Advertisement

Journal of Mathematics Teacher Education

, Volume 9, Issue 1, pp 91–102 | Cite as

Viewing Mathematics Teachers’ Beliefs as Sensible Systems*

  • Keith R. Leatham
Article

Abstract

This article discusses theoretical assumptions either explicitly stated or implied in research on teachers’ beliefs. Such research often assumes teachers can easily articulate their beliefs and that there is a one-to-one correspondence between what teachers state and what researchers think those statements mean. Research conducted under this paradigm often reports inconsistencies between teachers’ beliefs and their actions. This article describes an alternative framework for conceptualizing teachers’ beliefs that views teachers as inherently sensible rather than inconsistent beings. Instead of viewing teachers’ beliefs as inconsistent, teachers’ abilities to articulate their beliefs as well as researchers’ interpretations of those beliefs are seen as problematic. Implications of such a view for research on teacher beliefs as well as for the practice of mathematics teacher education are discussed.

Key words

belief systems teacher beliefs teacher education theoretical frameworks 

Preview

Unable to display preview. Download preview PDF.

Unable to display preview. Download preview PDF.

References

  1. Brouseau B. A., Freeman D. J. (1988). How do teacher education faculty members define desirable teacher beliefs? Teaching & Teacher Education 4:267–273CrossRefGoogle Scholar
  2. Cooney T. J. (1985). A beginning teacher’s view of problem solving. Journal for Research in Mathematics Education 16:324–336CrossRefGoogle Scholar
  3. Furinghetti F., Pehkonen E. (2002). Rethinking characterizations of beliefs. In: Leder G. C., Pehkonen E., Törner G. (eds), Beliefs: A hidden variable in mathematics education? Vol. 31. Dordrecht The Netherlands, Kluwer Academic Publishers, pp. 39–57CrossRefGoogle Scholar
  4. Green T. F. (1971). The activities of teaching. McGraw-Hill, New YorkGoogle Scholar
  5. Jaworski B. (1994). Investigating mathematics teaching: A constructivist enquiry. Falmer Press, LondonGoogle Scholar
  6. Kagan D. M. (1992). Implications of research on teacher belief. Educational Psychologist 27(1):65–90CrossRefGoogle Scholar
  7. Leatham K. R. (2002). Preservice secondary mathematics teachers’ beliefs about teaching with technology. Unpublished Doctoral Dissertation, University of Georgia, Athens, GAGoogle Scholar
  8. Leder G. C., Pehkonen E., Törner G. (eds.), (2002). Beliefs: A hidden variable in mathematics education? (Vol. 31). Kluwer Academic Publishers, Dordrecht The NetherlandsGoogle Scholar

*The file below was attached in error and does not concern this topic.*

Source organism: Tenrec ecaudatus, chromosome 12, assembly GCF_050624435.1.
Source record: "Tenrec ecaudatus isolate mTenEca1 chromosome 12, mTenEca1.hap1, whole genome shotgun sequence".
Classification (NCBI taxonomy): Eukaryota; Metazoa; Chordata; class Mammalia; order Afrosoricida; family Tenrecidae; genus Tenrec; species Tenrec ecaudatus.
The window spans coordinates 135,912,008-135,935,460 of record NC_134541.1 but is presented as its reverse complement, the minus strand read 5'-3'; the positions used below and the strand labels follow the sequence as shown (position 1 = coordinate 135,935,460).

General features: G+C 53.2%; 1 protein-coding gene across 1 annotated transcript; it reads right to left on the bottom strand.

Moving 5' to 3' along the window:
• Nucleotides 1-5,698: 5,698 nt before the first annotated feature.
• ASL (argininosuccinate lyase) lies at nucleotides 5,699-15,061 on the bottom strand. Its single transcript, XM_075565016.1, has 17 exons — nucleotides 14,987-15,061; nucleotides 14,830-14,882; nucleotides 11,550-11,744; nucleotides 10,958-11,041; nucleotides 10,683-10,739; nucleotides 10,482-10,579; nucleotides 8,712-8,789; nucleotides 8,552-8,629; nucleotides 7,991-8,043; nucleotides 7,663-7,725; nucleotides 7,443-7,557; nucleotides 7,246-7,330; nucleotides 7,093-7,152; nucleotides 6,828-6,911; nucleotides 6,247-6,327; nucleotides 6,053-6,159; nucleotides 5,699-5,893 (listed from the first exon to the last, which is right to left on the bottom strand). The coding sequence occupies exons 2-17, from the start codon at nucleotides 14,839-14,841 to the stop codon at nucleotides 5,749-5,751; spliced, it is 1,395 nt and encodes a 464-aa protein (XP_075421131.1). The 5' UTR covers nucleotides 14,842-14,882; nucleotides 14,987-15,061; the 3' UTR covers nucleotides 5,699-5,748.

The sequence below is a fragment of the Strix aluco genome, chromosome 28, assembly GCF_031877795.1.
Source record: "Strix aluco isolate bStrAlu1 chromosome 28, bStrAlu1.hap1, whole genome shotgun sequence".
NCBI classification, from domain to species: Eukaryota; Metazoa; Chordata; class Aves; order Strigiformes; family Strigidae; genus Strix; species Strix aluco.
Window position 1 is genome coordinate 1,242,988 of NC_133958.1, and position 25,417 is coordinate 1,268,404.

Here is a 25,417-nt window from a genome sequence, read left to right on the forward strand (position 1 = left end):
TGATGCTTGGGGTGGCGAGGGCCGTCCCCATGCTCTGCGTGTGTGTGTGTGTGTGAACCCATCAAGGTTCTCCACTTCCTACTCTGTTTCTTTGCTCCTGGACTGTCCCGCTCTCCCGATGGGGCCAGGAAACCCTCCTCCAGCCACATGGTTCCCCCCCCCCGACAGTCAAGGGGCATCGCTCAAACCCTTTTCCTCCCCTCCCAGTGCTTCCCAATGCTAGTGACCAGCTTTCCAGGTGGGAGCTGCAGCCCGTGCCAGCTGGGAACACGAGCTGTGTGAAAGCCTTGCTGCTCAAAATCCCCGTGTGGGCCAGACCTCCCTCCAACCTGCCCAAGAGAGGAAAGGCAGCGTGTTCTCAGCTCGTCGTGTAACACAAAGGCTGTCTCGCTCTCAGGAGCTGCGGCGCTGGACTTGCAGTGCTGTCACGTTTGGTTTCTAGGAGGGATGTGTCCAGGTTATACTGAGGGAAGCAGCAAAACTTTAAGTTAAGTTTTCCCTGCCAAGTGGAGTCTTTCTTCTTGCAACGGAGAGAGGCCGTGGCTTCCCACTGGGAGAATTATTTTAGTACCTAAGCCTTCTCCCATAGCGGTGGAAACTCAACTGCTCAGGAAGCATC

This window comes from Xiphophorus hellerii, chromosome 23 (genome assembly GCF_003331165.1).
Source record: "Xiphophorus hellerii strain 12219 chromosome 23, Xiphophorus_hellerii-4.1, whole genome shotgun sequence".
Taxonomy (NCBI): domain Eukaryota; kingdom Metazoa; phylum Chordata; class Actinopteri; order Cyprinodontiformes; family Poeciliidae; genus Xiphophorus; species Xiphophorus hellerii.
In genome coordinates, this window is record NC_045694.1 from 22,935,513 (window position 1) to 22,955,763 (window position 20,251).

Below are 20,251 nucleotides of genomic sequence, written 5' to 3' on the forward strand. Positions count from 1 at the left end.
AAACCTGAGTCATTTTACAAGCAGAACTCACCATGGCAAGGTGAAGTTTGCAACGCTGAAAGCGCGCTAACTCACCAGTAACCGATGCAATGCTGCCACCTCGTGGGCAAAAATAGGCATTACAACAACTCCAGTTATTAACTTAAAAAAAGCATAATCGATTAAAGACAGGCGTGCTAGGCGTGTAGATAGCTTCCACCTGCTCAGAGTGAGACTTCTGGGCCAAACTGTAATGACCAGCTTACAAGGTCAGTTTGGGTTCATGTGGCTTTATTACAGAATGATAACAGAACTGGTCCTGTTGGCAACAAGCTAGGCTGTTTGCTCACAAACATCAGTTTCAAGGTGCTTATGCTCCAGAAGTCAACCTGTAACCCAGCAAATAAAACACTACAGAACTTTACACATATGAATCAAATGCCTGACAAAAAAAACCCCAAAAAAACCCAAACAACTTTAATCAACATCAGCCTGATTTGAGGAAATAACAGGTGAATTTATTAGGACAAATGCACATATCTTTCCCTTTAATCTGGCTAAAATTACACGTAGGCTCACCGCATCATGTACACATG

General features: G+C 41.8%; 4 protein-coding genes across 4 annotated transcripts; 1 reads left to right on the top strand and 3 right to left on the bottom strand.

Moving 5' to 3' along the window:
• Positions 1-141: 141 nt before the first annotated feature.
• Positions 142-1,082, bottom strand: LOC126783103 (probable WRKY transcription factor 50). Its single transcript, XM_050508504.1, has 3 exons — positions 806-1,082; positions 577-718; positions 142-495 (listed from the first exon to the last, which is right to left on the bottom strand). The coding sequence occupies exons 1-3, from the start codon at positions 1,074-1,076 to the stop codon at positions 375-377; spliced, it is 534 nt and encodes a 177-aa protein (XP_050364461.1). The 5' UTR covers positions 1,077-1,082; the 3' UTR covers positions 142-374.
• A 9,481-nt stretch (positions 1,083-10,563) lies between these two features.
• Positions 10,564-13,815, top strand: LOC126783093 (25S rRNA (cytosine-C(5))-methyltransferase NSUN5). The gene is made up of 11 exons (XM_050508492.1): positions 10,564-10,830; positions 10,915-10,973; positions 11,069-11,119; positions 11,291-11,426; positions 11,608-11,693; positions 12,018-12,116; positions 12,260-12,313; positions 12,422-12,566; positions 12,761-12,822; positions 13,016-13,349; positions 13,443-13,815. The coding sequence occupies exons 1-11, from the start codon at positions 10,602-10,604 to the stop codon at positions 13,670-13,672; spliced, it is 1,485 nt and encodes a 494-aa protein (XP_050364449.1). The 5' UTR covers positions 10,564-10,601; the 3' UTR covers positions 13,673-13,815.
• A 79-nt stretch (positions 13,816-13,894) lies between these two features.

9. Lloyd G. M., Wilson M. (1998). Supporting innovation: The impact of a teacher’s conceptions of functions on his implementation of a reform curriculum. Journal for Research in Mathematics Education 29:248–274CrossRefGoogle Scholar
  10. Merriam-webster online dictionary. (2005). Retrieved February 15, 2005, from www.m-w.com/.Google Scholar
  11. Pajares M. F. (1992). Teachers’ beliefs and educational research: Cleaning up a messy construct. Review of Educational Research 62:307–332CrossRefGoogle Scholar
  12. Pehkonen, E. & Furinghetti, F. (2001). An attempt to clarify definitions of the basic concepts: Belief, conception, knowledge. In R. Speiser, C. A. Maher & C. N. Walter (Eds.), Proceedings of the Twenty-Third Annual Meeting of the North American Chapter of the International Group for the Psychology of Mathematics Education (Vol. 2, pp. 647–655). Columbus, OH: ERIC Clearinghouse for Science, Mathematics, and Environmental Education.Google Scholar
  13. Pintrich P. R. (2002). Future challenges and directions for theory and research on personal epistemology. In: Hofer B. K., Pintrich P. R. (eds.), Personal epistemology: The psychology of beliefs about knowledge and knowing. Lawrence Erlbaum, Mahwah, NJ, pp. 389–414Google Scholar
  14. Raymond A. M. (1997). Inconsistency between a beginning elementary school teacher’s mathematics beliefs and teaching practice. Journal for Research in Mathematics Education 28:550–576CrossRefGoogle Scholar
  15. Rokeach M. (1968). Beliefs, attitudes, and values: A theory of organization and change. Jossey-Bass, San FranciscoGoogle Scholar
  16. Skott J. (2001a). The emerging practices of a novice teacher: The roles of his school mathematics images. Journal of Mathematics Teacher Education 4:3–28CrossRefGoogle Scholar
  17. Skott, J. (2001b, June). Why belief research raises the right question but provides the wrong type of answer. Paper presented at the 3rd Nordic Conference on Mathematics Education, Kristianstad, Sweden.Google Scholar
  18. Sztajn P. (2003). Adapting reform ideas in different mathematics classrooms: Beliefs beyond mathematics. Journal of Mathematics Teacher Education 6:53–75CrossRefGoogle Scholar
  19. Thagard P. (2000). Coherence in thought and action. MIT Press, Cambridge MAGoogle Scholar
  20. Thompson A. G. (1992). Teachers’ beliefs and conceptions: A synthesis of the research. In: Grouws D. A. (ed.), Handbook of research on mathematics teaching and learning. Macmillan, New York, pp. 127–146Google Scholar
  21. Wilson M., Cooney T. J. (2002). Mathematics teacher change and development. In: Leder G. C., Pehkonen E., Törner G. (eds), Beliefs: A hidden variable in mathematics education? Vol. 31. Kluwer Academic Publishers, Dordrecht, The Netherlands, pp. 127–147CrossRefGoogle Scholar

Copyright information

© Springer Science+Business Media, Inc. 2006

Authors and Affiliations

  1. 1.Department of Mathematics EducationBrigham Young UniversityProvoUSA

Personalised recommendations